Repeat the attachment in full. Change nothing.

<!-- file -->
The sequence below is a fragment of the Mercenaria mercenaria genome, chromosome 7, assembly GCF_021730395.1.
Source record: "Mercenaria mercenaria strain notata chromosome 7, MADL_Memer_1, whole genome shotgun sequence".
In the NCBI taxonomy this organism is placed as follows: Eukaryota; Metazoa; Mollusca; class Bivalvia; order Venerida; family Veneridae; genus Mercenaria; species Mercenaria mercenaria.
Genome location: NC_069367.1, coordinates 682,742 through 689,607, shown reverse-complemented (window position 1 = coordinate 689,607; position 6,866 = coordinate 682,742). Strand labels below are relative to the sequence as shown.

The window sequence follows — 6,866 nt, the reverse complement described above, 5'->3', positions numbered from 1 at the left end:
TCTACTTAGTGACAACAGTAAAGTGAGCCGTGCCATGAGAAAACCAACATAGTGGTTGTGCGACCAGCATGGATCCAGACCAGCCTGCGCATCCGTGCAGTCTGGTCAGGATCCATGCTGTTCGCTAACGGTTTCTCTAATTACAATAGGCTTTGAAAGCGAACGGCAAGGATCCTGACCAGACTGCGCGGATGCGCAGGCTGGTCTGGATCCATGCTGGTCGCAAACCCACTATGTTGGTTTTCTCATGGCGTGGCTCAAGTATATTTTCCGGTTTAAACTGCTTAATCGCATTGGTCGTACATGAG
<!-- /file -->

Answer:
The sequence below is a fragment of the Mercenaria mercenaria genome, chromosome 7, assembly GCF_021730395.1.
Source record: "Mercenaria mercenaria strain notata chromosome 7, MADL_Memer_1, whole genome shotgun sequence".
In the NCBI taxonomy this organism is placed as follows: Eukaryota; Metazoa; Mollusca; class Bivalvia; order Venerida; family Veneridae; genus Mercenaria; species Mercenaria mercenaria.
Genome location: NC_069367.1, coordinates 682,742 through 689,607, shown reverse-complemented (window position 1 = coordinate 689,607; position 6,866 = coordinate 682,742). Strand labels below are relative to the sequence as shown.

The window sequence follows — 6,866 nt, the reverse complement described above, 5'->3', positions numbered from 1 at the left end:
TCTACTTAGTGACAACAGTAAAGTGAGCCGTGCCATGAGAAAACCAACATAGTGGTTGTGCGACCAGCATGGATCCAGACCAGCCTGCGCATCCGTGCAGTCTGGTCAGGATCCATGCTGTTCGCTAACGGTTTCTCTAATTACAATAGGCTTTGAAAGCGAACGGCAAGGATCCTGACCAGACTGCGCGGATGCGCAGGCTGGTCTGGATCCATGCTGGTCGCAAACCCACTATGTTGGTTTTCTCATGGCGTGGCTCAAGTATATTTTCCGGTTTAAACTGCTTAATCGCATTGGTCGTACATGAG